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VictoryChart is a wrapper component that renders a given set of children on an x-y axes. VictoryChart reconciles the domain for all its children, controls the layout of the chart, and coordinates animations and shared events. If no children are provided, VictoryChart will render a set of empty default axes.

VictoryChart works with: VictoryArea, VictoryAxis, VictoryBar, VictoryCandlestick, VictoryErrorBar, VictoryGroup, VictoryLine, VictoryScatter, VictoryStack, VictoryVoronoi, and VictoryVoronoiTooltip.



VictoryChart works with any combination of the following children: VictoryArea, VictoryAxis, VictoryBar, VictoryCandlestick, VictoryErrorBar, VictoryGroup, VictoryLine, VictoryScatter, VictoryStack, VictoryVoronoi, and VictoryVoronoiTooltip. Children supplied to VictoryChart will be cloned and rendered with new props so that all children share common props such as domain and scale.


The style prop defines the style of chart container. The width, height, and padding should be specified via props as they determine relative layout for components in VictoryChart.

note: When a component is rendered as a child of another Victory component, or within a custom <svg> element with standalone={false} parent styles will be applied to the enclosing <g> tag. Many styles that can be applied to a parent <svg> will not be expressed when applied to a <g>.

examples: style={{ parent: {border: "1px solid #ccc"} }}

default (provided by default theme): See grayscale theme for more detail


The theme prop specifies a theme to use for determining styles and layout properties for a component. Any styles or props defined in theme may be overwritten by props specified on the component instance. VictoryChart will set the theme prop on all of its children. By default, components use a grayscale theme. Read more about themes here.

default: theme={VictoryTheme.grayscale}

width and height

The width and height props determine the width and height of the containing <svg>. By default Victory components render responsive containers with the viewBox attribute set to viewBox="0, 0, width, height" and width="100%, height="auto. In responsive containers, the width and height props affect the aspect ratio of the rendered component, while the absolute width and height are determined by the container. To render a static container, pass responsive={false} to the containerComponent like containerComponent={<VictoryContainer responsive={false}/>}, or set standalone={false} and render the resulting <g> tag in your own <svg> container. VictoryChart controls the width and height props of its children.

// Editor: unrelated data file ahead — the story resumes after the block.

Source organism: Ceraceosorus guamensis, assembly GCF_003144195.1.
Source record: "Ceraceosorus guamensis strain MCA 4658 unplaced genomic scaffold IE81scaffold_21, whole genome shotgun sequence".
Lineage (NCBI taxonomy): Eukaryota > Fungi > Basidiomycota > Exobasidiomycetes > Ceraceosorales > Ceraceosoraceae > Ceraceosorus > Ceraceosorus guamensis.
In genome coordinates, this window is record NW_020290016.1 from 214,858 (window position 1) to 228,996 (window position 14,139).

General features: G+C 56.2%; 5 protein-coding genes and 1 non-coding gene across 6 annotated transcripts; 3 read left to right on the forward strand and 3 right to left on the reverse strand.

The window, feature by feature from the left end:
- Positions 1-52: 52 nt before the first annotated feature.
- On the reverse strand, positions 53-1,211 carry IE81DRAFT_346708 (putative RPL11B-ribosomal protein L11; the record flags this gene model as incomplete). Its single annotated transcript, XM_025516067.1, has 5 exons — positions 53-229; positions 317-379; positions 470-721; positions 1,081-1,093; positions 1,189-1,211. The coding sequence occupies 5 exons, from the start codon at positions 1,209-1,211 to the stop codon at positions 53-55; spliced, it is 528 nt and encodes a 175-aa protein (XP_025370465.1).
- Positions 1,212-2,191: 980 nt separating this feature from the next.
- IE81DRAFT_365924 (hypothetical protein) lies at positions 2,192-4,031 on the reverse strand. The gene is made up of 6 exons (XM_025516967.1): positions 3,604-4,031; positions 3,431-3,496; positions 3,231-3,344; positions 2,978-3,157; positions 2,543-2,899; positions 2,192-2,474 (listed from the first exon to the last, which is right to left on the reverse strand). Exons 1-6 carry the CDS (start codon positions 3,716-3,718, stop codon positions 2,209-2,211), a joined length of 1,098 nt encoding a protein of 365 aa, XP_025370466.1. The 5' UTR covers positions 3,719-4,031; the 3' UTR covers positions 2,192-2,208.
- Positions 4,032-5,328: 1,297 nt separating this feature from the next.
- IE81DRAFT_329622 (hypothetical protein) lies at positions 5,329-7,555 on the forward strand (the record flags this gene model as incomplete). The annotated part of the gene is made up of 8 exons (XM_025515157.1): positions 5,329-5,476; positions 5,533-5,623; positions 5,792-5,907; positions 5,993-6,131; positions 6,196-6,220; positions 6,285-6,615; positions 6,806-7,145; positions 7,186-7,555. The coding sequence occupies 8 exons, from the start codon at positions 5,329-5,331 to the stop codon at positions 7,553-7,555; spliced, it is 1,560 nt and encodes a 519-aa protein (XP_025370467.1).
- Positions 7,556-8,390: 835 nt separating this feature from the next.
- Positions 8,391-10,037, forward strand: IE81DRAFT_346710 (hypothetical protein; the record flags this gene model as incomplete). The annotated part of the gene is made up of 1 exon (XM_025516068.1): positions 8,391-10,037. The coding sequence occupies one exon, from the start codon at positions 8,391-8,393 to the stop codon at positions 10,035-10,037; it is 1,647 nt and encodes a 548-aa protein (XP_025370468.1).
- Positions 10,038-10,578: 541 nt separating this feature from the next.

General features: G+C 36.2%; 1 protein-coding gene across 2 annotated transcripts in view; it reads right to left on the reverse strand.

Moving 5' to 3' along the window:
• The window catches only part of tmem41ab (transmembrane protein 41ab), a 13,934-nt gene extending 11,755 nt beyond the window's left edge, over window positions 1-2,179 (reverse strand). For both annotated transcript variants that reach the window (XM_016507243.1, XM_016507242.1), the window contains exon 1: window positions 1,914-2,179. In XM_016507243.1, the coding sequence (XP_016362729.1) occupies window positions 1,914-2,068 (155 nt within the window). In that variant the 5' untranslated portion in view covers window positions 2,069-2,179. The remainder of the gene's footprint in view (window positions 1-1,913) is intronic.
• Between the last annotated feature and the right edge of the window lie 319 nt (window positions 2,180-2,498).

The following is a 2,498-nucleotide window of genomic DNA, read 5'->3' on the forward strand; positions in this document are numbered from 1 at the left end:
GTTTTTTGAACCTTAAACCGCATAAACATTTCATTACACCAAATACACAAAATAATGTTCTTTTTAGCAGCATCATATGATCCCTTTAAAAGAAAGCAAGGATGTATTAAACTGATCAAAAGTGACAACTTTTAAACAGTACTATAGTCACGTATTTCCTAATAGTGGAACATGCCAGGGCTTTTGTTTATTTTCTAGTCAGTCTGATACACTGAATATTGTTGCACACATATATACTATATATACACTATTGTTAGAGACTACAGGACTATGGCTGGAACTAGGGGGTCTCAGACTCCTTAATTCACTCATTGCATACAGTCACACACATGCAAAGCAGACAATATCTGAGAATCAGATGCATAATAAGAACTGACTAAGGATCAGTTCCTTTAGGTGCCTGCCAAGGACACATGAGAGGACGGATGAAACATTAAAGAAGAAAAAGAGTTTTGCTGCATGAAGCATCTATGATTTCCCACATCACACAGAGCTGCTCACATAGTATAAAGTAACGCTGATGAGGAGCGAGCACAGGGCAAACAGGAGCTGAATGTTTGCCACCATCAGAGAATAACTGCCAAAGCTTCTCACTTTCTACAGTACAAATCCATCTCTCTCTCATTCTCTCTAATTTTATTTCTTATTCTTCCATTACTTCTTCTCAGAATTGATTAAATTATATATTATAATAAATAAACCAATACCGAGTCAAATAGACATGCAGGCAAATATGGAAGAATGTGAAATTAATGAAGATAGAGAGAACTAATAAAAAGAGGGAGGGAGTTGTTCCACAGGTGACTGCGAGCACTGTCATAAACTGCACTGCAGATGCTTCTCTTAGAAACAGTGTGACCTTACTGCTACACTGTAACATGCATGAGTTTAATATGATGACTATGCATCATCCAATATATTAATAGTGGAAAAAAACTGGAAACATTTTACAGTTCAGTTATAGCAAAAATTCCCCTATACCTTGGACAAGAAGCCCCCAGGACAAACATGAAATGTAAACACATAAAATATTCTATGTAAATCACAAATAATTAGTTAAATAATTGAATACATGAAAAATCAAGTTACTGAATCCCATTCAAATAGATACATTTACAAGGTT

default (provided by default theme): width={450} height={300}


The padding prop specifies the amount of padding in number of pixels between the edge of the chart and any rendered child components. This prop can be given as a number or as an object with padding specified for top, bottom, left and right. As with width and height, the absolute padding will depend on whether the component is rendered in a responsive container. VictoryChart controls the padding prop of its children.

examples: padding={{top: 20, bottom: 60}} or padding={40}

default (provided by default theme): padding={50}


The standalone props specifies whether the component should be rendered in a independent <svg> element or in a <g> tag. This prop defaults to true, and renders an svg. VictoryChart will set standalone={false} on all of its children.

default: standalone={true}


The scale prop determines which scales your chart should use. This prop can be given as a string specifying a supported scale (“linear”, “time”, “log”, “sqrt”), or as an object with scales specified for x and y. VictoryChart controls the scale prop of its children. For “time” scales, data points should be Date objects or getTime() ints.

examples: scale="time", scale={{x: "linear", y: "log"}}

default: scale="linear"


The domain prop describes the range of data the component will include. This prop can be given as a array of the minimum and maximum expected values of the data or as an object that specifies separate arrays for x and y. If this prop is not provided, a domain will be calculated based on data and other information from all of its children. VictoryChart controls the domain prop of all its children.

examples: domain={[-1, 1]} domain={{x: [0, 100], y: [0, 1]}}


The domainPadding prop specifies a number of pixels of padding to add the beginning or end of a domain. This prop is useful for explicitly spacing data elements farther from the beginning or end of a domain to prevent axis crowding. When given as a single number, domainPadding will be applied to the upper and lower bound of both the x and y domains. This prop may also be given as an object with numbers or two-element arrays specified for x and y. When specifying arrays for domainPadding, the first element of the array will specify the padding to be applied to domain minimum, and the second element will specify padding the be applied to domain maximum. VictoryChart controls the domainPadding prop of all its children.